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It was only a matter of time before websites like JobAdvisor or WorkplaceFit popped up.
JobAdviser, based in Sydney and WorkplaceFit, its Melbourne-based competitor, both launched in the past month, allow workers to anonymously rate their places of employment across a range of criteria.
If the success of GlassDoor.com in the United States is anything to go by – it has attracted $22 million of venture capital funding, including $12 million in the past year – your business could soon be reviewed by your employees.
How should leaders respond?
Is the solution to clamp down or to welcome feedback?
Is it worthwhile getting angry with employees who anonymously dish the dirt?
If unchecked, workers can cause a lot of damage to a brand by what they say online.
“It can have an impact on shareholder value, revenue, the attitude people have towards their workplace as well as the employer’s future ability to recruit and be an employer of choice,” says Peter Fraser, co-founder of social media intelligence firm SR7.
But Brian Gardner, general manager of career management firm Donington, takes a constructive view of the phenomenon.
He says employers should encourage such feedback but perhaps initiate some sort of confidential process where employees can make recommendations and raise concerns in-house.
“Some feedback is better than none at all,” he told LeadingCompany.
“It shows a level of engagement … but obviously it’s better to have processes in place where concerns are raised before they get to that level.”
Fraser says the first step for leaders is to be aware of what’s being said about them in online forums.
That doesn’t just mean what’s being said anonymously on work review sites but also what employees say on all online forums.
“Most companies aren’t even aware of what’s being said about them,” he says.
“Employees are often openly self-identifying their workplace.”
Leading companies monitor what's being said about them online, especially by their own staff, and they also put in place comprehensive policies around social media usage which clearly set out the rights and responsibilities of employees.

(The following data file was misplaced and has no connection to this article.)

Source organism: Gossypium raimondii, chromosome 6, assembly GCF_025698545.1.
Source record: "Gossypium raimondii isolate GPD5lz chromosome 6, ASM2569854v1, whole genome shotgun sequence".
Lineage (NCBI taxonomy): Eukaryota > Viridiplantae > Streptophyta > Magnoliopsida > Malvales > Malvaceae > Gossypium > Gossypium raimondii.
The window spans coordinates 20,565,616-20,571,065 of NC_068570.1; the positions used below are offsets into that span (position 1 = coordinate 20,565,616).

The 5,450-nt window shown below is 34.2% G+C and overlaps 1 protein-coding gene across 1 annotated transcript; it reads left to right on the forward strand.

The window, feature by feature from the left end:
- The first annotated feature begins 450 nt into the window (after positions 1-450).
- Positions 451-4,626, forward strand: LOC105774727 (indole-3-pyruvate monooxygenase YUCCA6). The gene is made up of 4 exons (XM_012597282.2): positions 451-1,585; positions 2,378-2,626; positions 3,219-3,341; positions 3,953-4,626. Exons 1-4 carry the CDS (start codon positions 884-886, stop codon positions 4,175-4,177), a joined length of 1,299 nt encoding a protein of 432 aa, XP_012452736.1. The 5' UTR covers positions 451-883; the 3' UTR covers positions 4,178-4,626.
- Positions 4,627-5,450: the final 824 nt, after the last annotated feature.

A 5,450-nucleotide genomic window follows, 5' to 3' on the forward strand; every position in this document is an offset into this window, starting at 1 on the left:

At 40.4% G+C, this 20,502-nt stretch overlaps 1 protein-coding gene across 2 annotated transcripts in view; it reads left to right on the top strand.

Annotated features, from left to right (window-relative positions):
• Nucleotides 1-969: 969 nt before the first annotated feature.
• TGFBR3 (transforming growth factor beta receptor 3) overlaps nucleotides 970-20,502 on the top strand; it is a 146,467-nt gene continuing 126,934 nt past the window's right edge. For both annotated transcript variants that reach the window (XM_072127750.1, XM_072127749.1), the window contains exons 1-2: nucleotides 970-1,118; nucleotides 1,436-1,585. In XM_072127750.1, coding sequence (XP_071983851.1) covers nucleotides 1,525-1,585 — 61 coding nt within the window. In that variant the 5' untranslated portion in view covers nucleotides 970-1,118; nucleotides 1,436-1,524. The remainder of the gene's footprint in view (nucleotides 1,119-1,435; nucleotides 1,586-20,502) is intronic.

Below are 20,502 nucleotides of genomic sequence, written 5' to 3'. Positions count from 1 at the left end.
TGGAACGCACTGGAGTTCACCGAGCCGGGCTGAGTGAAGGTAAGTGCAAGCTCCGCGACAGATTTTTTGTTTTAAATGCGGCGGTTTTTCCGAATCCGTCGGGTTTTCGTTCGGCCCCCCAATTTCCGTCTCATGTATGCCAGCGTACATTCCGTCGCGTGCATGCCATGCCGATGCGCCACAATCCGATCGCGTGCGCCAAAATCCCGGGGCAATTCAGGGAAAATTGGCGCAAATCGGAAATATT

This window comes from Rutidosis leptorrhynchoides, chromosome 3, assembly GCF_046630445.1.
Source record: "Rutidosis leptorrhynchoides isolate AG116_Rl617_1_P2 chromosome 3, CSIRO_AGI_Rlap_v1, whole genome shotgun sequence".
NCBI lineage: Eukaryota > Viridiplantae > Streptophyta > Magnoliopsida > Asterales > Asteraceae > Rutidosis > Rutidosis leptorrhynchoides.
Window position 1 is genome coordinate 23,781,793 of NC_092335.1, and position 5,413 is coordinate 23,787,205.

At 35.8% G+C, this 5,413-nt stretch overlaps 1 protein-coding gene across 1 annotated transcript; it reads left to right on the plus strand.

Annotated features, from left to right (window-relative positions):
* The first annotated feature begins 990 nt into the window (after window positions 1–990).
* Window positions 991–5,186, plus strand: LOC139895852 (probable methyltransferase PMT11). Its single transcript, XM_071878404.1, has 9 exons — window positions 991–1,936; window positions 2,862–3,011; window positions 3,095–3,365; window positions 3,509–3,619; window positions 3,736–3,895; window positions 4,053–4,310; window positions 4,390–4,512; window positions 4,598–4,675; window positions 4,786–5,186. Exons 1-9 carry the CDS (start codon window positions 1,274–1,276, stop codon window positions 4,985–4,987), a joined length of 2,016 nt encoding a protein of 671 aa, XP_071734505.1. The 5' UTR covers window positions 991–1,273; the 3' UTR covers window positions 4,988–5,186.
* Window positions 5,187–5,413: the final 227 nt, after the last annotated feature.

Fraser says companies says employees often welcome it when their employer clearly outlines what is and isn't acceptable on social media.
“The feedback we get when we run workshops is really positive,” he says. “Often employees aren’t aware of constant changes in privacy settings or the potential of their activities to go viral so implementing a social media policy can have an educative approach, which is appreciated.”
Gardner says one of the dangers that workplace review sites pose for companies is that they can highlight instances where a company’s stated policies do not match reality.
“For example they could be saying they have flexible work practices but if someone looks them up they’ll find workers are complaining about the hours. It makes it important for stated values to be reflected in behaviour,” he says.
“Companies have more control over who they’re hiring at the moment because there are fewer hiring opportunities for the [white-collar] workforce.”
But when the economy picks up in states like Victoria or New South Wales bad reviews could have an impact on the ability of brands to attract the best talent.
Experts say prevention of bad reviews is the best policy. But when they do pop up, how should leaders respond?
Many company leaders are reluctant to engage online in the discussion for fear of elevating it or adding fuel to the fire.
Gardner says in some situations it can make sense to engage, even if just to say the company has taken the comments on board and is looking to address them.
“Often companies look to find a scapegoat,” he says.
“They go into defence mode. But really, any feedback is a great opportunity to engage.”